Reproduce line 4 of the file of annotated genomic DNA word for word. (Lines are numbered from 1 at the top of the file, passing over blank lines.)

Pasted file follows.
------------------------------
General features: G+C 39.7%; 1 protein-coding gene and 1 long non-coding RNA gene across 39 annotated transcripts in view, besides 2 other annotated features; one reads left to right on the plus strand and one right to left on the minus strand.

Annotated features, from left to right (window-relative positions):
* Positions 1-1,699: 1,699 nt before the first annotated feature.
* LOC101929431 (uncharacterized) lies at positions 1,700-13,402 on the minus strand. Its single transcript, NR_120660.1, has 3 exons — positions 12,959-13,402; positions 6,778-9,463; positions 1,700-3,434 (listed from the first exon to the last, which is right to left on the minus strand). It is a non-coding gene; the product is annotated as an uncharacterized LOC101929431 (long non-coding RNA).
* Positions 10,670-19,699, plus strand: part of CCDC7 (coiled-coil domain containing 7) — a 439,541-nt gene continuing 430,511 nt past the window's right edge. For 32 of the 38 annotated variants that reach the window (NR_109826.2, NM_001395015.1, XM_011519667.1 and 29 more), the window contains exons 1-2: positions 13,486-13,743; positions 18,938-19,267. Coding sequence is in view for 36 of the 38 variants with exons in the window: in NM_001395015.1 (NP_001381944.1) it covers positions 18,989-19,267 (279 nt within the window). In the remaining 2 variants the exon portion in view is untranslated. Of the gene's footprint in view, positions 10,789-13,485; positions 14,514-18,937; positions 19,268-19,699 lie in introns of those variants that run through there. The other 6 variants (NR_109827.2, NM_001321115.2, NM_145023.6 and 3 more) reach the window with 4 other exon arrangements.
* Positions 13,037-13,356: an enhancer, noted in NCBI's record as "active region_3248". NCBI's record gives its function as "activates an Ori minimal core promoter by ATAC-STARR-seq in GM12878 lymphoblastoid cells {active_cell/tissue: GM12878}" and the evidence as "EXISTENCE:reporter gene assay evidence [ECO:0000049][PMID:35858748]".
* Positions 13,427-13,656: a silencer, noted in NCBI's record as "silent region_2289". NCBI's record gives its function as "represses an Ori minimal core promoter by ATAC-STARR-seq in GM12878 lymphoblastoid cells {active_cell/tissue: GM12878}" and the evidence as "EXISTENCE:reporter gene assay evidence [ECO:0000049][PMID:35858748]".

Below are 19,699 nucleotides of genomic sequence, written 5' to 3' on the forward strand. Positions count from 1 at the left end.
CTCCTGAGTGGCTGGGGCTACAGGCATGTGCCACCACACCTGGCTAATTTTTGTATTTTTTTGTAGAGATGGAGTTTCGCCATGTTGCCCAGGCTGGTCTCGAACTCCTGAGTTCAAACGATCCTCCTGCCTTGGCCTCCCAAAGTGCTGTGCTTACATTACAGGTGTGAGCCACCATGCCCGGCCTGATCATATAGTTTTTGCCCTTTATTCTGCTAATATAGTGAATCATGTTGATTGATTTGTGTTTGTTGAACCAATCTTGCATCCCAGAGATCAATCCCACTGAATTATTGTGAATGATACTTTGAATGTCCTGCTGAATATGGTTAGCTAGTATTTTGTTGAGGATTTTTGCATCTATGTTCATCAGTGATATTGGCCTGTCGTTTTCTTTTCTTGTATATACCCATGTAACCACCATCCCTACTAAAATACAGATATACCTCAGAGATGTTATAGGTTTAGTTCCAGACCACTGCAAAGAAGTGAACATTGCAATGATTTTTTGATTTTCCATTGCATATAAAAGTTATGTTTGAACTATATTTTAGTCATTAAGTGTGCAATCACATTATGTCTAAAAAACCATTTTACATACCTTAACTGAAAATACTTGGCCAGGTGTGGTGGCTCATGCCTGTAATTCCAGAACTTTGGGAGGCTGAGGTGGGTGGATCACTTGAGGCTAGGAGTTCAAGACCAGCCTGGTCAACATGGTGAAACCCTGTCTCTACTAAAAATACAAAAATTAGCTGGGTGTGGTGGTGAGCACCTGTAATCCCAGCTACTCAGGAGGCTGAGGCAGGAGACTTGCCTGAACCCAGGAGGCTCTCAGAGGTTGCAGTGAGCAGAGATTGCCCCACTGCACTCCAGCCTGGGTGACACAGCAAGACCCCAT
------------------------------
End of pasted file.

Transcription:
* LOC101929431 (uncharacterized) lies at positions 1,700-13,402 on the minus strand. Its single transcript, NR_120660.1, has 3 exons — positions 12,959-13,402; positions 6,778-9,463; positions 1,700-3,434 (listed from the first exon to the last, which is right to left on the minus strand). It is a non-coding gene; the product is annotated as an uncharacterized LOC101929431 (long non-coding RNA).